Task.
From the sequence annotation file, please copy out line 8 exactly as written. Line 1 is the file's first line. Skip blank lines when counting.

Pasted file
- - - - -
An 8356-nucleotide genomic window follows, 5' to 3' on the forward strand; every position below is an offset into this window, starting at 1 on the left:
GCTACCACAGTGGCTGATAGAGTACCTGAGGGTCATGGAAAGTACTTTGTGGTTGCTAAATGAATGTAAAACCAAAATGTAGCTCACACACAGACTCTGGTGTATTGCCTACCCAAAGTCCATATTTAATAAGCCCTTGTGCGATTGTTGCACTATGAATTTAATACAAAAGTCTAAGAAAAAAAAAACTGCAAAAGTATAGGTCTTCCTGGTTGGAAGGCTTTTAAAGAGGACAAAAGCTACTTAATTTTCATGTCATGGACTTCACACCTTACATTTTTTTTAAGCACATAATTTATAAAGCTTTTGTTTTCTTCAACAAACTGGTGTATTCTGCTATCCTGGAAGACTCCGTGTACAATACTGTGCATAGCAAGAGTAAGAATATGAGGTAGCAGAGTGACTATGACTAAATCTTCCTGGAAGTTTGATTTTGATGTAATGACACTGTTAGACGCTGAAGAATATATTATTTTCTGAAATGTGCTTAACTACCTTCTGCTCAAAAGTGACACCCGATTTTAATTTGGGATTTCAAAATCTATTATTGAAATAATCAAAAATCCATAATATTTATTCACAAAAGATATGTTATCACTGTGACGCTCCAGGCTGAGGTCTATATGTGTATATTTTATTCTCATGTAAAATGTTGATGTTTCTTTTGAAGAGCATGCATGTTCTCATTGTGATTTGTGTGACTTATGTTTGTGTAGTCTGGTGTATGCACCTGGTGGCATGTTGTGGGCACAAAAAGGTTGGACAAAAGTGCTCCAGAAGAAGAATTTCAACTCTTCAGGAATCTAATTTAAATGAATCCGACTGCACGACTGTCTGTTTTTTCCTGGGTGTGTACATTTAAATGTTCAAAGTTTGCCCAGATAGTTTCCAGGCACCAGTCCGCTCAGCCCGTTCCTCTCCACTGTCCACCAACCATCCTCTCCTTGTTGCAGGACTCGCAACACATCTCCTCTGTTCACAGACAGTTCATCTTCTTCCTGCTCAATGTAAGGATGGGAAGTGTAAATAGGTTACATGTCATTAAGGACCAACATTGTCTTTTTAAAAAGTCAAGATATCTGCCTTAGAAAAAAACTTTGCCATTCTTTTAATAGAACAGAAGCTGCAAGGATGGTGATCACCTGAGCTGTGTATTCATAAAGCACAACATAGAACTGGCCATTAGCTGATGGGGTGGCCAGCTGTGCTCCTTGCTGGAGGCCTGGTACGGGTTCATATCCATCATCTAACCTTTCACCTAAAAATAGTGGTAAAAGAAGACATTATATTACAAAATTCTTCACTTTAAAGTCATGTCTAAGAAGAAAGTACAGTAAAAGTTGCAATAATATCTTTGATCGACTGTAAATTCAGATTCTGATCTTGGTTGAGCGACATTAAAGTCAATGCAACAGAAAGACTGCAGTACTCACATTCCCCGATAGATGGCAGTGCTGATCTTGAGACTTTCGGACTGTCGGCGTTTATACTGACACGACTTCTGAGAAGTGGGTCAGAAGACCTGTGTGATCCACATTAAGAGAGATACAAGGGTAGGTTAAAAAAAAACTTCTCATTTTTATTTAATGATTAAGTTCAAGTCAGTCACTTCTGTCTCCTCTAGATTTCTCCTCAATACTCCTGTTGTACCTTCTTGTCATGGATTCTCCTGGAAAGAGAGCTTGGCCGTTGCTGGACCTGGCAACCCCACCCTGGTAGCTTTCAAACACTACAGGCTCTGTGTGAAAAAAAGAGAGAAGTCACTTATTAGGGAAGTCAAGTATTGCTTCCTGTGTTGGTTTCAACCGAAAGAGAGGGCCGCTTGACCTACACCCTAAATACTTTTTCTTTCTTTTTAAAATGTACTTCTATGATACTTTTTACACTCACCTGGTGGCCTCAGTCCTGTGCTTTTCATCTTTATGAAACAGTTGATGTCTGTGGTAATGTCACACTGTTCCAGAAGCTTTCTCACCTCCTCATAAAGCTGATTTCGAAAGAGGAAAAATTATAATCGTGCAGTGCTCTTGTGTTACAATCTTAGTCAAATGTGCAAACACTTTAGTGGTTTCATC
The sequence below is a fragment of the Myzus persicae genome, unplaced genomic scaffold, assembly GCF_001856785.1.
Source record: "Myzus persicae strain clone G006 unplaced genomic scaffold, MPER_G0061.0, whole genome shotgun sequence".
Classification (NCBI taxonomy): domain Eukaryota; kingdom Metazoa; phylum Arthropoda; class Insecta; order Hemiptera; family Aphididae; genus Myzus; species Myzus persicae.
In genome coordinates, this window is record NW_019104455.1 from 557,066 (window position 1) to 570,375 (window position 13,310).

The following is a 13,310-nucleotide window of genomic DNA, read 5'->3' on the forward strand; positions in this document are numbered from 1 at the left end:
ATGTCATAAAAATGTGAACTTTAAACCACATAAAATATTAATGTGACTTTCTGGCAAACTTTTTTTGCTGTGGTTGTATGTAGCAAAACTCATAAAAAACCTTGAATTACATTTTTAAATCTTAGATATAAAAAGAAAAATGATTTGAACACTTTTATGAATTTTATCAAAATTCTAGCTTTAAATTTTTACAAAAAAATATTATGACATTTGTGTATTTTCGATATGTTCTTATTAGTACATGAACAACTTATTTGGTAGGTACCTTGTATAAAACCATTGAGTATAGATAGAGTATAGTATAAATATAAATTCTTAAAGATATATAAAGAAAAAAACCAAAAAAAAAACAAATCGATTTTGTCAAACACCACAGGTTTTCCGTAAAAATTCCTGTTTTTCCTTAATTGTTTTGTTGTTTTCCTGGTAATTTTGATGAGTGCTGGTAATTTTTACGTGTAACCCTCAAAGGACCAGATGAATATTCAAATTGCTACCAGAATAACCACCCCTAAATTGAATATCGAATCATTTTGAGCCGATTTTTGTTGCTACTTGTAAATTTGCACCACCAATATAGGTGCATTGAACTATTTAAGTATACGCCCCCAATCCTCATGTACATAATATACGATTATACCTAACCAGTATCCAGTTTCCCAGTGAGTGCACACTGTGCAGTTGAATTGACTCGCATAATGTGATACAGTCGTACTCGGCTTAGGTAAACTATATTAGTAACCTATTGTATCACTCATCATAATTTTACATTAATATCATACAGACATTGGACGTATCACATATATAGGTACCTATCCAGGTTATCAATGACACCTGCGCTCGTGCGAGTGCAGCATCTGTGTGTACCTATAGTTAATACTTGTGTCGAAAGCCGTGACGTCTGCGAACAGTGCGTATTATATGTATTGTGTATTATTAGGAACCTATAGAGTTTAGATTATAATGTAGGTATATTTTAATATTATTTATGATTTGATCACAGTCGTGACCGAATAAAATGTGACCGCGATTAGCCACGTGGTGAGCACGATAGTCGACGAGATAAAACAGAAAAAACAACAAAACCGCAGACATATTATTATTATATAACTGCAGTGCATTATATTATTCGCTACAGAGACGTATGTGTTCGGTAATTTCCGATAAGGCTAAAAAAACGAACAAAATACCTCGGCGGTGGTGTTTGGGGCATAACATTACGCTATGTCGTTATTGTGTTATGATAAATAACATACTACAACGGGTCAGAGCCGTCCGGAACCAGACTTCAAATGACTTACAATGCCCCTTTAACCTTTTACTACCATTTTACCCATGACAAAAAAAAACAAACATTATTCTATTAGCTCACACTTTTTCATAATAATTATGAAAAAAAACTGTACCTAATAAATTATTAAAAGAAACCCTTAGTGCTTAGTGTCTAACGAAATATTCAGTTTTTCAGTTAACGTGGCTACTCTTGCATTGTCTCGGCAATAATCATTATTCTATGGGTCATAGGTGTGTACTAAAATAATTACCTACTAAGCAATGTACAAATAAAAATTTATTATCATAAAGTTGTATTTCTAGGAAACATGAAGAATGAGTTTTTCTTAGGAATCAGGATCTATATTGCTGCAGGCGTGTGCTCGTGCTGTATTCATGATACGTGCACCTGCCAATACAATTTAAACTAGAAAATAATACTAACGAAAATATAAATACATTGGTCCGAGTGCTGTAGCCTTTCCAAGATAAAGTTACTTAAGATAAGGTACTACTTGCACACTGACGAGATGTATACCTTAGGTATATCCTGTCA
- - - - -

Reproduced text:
ATGTCATAAAAATGTGAACTTTAAACCACATAAAATATTAATGTGACTTTCTGGCAAACTTTTTTTGCTGTGGTTGTATGTAGCAAAACTCATAAAAAACCTTGAATTACATTTTTAAATCTTAGATATAAAAAGAAAAATGATTTGAACACTTTTATGAATTTTATCAAAATTCTAGCTTTAAATTTTTACAAAAAAATATTATGACATTTGTGTATTTTCGATATGTTCTTATTAGTACATGAACAACTTATTTGGTAGGTACCTTGTATAAAACCATTGAGTATAGATAGAGTATAGTATAAATATAAATTCTTAAAGATATATAAAGAAAAAAACCAAAAAAAAAACAAATCGATTTTGTCAAACACCACAGGTTTTCCGTAAAAATTCCTGTTTTTCCTTAATTGTTTTGTTGTTTTCCTGGTAATTTTGATGAGTGCTGGTAATTTTTACGTGTAACCCTCAAAGGACCAGATGAATATTCAAATTGCTACCAGAATAACCACCCCTAAATTGAATATCGAATCATTTTGAGCCGATTTTTGTTGCTACTTGTAAATTTGCACCACCAATATAGGTGCATTGAACTATTTAAGTATACGCCCCCAATCCTCATGTACATAATATACGATTATACCTAACCAGTATCCAGTTTCCCAGTGAGTGCACACTGTGCAGTTGAATTGACTCGCATAATGTGATACAGTCGTACTCGGCTTAGGTAAACTATATTAGTAACCTATTGTATCACTCATCATAATTTTACATTAATATCATACAGACATTGGACGTATCACATATATAGGTACCTATCCAGGTTATCAATGACACCTGCGCTCGTGCGAGTGCAGCATCTGTGTGTACCTATAGTTAATACTTGTGTCGAAAGCCGTGACGTCTGCGAACAGTGCGTATTATATGTATTGTGTATTATTAGGAACCTATAGAGTTTAGATTATAATGTAGGTATATTTTAATATTATTTATGATTTGATCACAGTCGTGACCGAATAAAATGTGACCGCGATTAGCCACGTGGTGAGCACGATAGTCGACGAGATAAAACAGAAAAAACAACAAAACCGCAGACATATTATTATTATATAACTGCAGTGCATTATATTATTCGCTACAGAGACGTATGTGTTCGGTAATTTCCGATAAGGCTAAAAAAACGAACAAAATACCTCGGCGGTGGTGTTTGGGGCATAACATTACGCTATGTCGTTATTGTGTTATGATAAATAACATACTACAACGGGTCAGAGCCGTCCGGAACCAGACTTCAAATGACTTACAATGCCCCTTTAACCTTTTACTACCATTTTACCCATGACAAAAAAAAACAAACATTATTCTATTAGCTCACACTTTTTCATAATAATTATGAAAAAAAACTGTACCTAATAAATTATTAAAAGAAACCCTTAGTGCTTAGTGTCTAACGAAATATTCAGTTTTTCAGTTAACGTGGCTACTCTTGCATTGTCTCGGCAATAATCATTATTCTATGGGTCATAGGTGTGTACTAAAATAATTACCTACTAAGCAATGTACAAATAAAAATTTATTATCATAAAGTTGTATTTCTAGGAAACATGAAGAATGAGTTTTTCTTAGGAATCAGGATCTATATTGCTGCAGGCGTGTGCTCGTGCTGTATTCATGATACGTGCACCTGCCAATACAATTTAAACTAGAAAATAATACTAACGAAAATATAAATACATTGGTCCGAGTGCTGTAGCCTTTCCAAGATAAAGTTACTTAAGATAAGGTACTACTTGCACACTGACGAGATGTATACCTTAGGTATATCCTGTCA